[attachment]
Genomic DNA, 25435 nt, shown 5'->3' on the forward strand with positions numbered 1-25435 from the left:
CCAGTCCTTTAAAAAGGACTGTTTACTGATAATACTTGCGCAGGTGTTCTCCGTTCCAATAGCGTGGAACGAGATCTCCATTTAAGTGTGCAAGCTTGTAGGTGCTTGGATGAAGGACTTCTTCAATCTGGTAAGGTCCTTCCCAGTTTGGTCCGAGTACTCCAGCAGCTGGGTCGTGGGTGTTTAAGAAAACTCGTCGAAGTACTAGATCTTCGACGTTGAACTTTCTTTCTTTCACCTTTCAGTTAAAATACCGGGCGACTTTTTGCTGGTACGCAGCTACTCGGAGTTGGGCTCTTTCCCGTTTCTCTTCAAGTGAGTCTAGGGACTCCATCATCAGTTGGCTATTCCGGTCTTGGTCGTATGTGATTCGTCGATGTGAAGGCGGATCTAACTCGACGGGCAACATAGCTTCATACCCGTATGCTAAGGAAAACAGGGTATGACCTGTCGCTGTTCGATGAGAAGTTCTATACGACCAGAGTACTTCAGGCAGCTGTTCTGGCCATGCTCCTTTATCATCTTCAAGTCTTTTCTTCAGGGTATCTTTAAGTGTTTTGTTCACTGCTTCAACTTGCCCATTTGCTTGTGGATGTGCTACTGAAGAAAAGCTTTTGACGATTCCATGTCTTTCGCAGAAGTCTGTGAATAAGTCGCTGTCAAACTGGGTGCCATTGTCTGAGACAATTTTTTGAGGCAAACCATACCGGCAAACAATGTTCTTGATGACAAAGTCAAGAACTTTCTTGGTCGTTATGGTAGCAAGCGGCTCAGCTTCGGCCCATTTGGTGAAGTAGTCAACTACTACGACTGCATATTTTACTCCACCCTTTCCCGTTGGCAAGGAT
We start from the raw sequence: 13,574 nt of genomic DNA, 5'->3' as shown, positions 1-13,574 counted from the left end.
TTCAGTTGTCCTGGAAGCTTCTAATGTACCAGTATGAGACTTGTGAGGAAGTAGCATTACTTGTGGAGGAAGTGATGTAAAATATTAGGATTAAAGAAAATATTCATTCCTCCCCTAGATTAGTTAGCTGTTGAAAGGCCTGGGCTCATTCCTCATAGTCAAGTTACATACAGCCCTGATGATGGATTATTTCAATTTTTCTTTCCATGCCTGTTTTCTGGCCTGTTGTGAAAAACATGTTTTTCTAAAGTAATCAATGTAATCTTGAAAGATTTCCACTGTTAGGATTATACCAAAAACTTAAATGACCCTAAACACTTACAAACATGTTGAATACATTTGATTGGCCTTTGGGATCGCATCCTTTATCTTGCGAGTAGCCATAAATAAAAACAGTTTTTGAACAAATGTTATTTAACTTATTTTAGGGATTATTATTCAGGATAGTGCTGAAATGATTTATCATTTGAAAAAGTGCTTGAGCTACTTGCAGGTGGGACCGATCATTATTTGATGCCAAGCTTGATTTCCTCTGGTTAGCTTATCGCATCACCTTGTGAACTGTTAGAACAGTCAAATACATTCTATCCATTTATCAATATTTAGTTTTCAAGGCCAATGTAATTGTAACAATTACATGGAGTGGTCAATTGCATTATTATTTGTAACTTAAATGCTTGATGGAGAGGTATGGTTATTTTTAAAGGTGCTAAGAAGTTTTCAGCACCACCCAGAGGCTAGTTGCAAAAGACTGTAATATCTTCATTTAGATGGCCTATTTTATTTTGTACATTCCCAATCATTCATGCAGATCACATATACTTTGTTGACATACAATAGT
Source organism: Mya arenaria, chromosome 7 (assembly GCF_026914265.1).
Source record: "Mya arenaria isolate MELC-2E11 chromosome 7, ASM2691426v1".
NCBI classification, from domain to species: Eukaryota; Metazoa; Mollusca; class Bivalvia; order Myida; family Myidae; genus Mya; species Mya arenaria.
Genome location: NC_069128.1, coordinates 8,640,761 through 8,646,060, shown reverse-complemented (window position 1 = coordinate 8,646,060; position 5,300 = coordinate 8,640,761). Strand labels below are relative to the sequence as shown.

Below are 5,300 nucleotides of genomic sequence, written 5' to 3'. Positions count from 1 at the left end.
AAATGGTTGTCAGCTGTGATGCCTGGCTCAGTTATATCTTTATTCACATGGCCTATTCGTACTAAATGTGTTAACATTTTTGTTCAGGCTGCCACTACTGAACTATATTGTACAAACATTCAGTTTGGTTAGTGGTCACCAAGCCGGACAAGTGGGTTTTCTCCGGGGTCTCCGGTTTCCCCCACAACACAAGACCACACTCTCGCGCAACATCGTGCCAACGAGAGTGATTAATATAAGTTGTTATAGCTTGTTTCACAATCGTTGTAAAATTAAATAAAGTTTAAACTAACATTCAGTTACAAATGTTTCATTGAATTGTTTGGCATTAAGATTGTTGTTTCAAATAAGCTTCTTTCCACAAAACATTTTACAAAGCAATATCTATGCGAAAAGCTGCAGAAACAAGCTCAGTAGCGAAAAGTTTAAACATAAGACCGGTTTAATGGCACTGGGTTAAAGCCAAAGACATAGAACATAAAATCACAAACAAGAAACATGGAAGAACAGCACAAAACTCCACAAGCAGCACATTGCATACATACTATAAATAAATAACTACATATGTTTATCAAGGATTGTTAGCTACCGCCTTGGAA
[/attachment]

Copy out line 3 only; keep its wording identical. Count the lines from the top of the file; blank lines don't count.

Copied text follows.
We start from the raw sequence: 13,574 nt of genomic DNA, 5'->3' as shown, positions 1-13,574 counted from the left end.